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Congresswoman urges Smart Cities Week participants to “keep thinking big”

This information provided by Smart Cities Council North America.

The short-term funding bill that Congress recently passed is the most inefficient and expensive way to govern, U.S. Rep Suzan DelBene (D-WA) told city leaders and technologists gathered for Smart Cities Week Silicon Valley.

There’s not much certainty in budgeting in 60 or 90 day cycles, said Rep. DelBene, who serves on the House Ways and Means and Budget Committees and is also a leading Congressional advocate for smart technologies.

“When we look at opportunities in new technologies, in deploying new technologies, we need to have a long-term view,” said DelBene. She would like to see Congress set goals and invest “modest federal funds” in smart cities pilots to better understand their potential and establish best practices.

Making important infrastructure investments that leverage smart technologies can save money in the long run. She mentioned how the city of Seattle deployed sensors that provide micro weather reports for neighborhoods across the city – enabling, for instance, early detection of flooding and the ability to mitigate problems early on. Being pre-emptive rather than reactive saves money and provides better citizen service, DelBene suggested.

Challenges city leaders
“My challenge to you,” she told Smart Cities Week participants, “Is to keep thinking big, come up with great ideas and try things.”

It’s also important to understand the opportunities advanced technologies and connectivity unleash, not just on the coasts, but in regions across the country. DelBene cited her own 1st Congressional District in Washington State that runs from the eastern suburbs of Seattle where technology companies thrive to the rural “dairies and berries” communities that stretch up to the Canadian border.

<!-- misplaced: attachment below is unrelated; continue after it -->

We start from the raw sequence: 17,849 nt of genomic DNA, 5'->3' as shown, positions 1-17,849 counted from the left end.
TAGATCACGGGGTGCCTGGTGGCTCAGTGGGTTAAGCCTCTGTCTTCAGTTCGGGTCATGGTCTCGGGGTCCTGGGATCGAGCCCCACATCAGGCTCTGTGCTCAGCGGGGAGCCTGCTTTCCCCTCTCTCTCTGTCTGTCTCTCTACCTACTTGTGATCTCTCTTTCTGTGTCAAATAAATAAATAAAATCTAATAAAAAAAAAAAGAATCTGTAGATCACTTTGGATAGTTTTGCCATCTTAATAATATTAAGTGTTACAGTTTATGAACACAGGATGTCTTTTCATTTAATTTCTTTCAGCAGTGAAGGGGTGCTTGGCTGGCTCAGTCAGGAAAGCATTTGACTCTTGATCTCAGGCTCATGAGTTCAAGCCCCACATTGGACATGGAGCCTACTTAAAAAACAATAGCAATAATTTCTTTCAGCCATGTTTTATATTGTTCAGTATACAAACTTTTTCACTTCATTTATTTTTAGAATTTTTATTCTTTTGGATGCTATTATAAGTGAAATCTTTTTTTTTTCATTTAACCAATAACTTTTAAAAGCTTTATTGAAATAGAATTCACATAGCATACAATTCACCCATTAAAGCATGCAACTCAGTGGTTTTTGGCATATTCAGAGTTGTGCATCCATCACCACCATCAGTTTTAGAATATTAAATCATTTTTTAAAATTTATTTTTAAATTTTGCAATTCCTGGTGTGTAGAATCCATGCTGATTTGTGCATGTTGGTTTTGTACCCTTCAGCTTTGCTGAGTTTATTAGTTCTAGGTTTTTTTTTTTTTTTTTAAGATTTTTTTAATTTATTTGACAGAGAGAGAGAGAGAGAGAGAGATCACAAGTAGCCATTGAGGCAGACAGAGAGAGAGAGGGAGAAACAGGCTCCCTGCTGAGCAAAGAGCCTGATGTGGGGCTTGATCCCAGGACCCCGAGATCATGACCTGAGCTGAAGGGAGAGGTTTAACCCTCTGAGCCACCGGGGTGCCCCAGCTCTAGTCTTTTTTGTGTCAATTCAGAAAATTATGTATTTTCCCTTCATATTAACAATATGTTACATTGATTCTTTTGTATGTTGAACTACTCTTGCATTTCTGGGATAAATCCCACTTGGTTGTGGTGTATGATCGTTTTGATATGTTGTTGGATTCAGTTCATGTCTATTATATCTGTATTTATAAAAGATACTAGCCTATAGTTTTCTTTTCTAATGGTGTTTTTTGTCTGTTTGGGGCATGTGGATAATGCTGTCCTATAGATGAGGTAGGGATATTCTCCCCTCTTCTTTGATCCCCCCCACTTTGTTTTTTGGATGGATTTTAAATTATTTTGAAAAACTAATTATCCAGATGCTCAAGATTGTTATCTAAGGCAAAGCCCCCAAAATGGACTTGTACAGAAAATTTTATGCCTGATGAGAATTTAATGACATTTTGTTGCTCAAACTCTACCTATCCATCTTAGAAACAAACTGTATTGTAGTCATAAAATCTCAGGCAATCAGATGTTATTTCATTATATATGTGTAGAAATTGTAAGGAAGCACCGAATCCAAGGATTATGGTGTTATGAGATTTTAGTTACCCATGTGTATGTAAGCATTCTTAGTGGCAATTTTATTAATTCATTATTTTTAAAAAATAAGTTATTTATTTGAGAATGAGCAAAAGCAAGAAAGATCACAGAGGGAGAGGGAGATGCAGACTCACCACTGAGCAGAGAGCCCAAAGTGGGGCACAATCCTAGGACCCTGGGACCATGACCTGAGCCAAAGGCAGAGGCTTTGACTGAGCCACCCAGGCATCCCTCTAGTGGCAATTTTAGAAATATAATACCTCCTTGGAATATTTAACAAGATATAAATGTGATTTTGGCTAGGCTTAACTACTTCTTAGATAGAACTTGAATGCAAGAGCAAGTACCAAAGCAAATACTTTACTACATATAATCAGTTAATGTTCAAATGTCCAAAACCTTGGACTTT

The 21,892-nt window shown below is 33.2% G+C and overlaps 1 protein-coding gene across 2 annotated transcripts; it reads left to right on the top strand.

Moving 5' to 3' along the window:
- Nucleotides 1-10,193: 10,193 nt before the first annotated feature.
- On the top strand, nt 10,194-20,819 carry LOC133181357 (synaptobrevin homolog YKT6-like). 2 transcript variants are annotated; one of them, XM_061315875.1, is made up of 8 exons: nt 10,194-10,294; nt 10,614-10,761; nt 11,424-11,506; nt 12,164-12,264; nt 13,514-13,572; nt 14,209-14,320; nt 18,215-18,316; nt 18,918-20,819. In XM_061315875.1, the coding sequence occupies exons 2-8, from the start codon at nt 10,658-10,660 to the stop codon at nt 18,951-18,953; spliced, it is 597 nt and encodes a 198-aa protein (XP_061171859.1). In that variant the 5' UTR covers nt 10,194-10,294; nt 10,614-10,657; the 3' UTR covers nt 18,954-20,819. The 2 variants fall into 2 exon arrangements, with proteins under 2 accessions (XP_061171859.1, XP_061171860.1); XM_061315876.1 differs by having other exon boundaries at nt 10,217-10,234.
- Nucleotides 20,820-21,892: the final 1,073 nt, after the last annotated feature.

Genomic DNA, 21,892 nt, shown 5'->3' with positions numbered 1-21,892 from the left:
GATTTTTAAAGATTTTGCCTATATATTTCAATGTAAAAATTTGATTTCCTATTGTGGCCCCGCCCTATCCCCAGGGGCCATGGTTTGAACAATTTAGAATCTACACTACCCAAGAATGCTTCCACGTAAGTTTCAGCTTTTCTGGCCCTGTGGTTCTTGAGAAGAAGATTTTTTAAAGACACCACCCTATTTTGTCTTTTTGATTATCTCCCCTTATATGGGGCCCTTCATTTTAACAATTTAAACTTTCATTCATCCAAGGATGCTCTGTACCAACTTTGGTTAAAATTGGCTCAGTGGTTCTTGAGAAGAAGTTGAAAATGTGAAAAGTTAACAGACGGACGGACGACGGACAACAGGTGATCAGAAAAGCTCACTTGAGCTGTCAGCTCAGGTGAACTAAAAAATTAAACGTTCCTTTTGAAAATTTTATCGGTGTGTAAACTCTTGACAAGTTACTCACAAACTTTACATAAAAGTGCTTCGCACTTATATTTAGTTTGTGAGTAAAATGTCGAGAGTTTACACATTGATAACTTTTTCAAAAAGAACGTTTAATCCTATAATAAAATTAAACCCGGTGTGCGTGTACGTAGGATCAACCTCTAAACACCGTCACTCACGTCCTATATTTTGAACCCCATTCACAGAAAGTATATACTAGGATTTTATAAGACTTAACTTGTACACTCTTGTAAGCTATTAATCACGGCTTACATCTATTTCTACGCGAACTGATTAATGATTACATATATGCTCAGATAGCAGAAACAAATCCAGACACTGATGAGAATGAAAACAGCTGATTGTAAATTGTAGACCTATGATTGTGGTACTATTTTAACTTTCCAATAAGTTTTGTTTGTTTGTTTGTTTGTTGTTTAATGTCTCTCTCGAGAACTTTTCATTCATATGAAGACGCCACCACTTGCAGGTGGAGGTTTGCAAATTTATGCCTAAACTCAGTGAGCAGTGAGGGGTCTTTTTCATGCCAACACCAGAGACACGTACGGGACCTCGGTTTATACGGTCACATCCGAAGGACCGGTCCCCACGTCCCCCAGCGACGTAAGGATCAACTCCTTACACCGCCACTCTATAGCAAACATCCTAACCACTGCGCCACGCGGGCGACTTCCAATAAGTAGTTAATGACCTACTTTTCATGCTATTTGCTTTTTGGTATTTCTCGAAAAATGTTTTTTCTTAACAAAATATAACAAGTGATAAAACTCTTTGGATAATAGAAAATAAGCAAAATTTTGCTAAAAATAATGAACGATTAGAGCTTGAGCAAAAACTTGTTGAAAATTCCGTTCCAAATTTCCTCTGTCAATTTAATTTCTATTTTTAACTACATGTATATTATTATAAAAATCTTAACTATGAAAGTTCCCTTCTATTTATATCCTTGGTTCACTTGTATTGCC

“In all parts of our region,” she said, “there are huge opportunities when talking technology.”

And DelBene certainly knows technology. In more than two decades as an executive and entrepreneur, she spent 12 years at Microsoft, at one point as corporate vice president of the company’s mobile communications business. She also helped start drugstore.com as its vice president of marketing and store development, and served as CEO and president of Nimble Technology, a business software company.

A member of Congress since 2012, DelBene is co-chair of the House Internet of Things Caucus, the House Women in Technology Caucus and the recently launched Congressional Caucus on Virtual, Augmented and Mixed Reality Technologies.

The May 8-10 event in Santa Clara was the first West Coast Smart Cities Week conference and exhibition hosted by the Smart Cities Council. The Council presents its third annual Smart Cities Week in Washington, D.C. in October.

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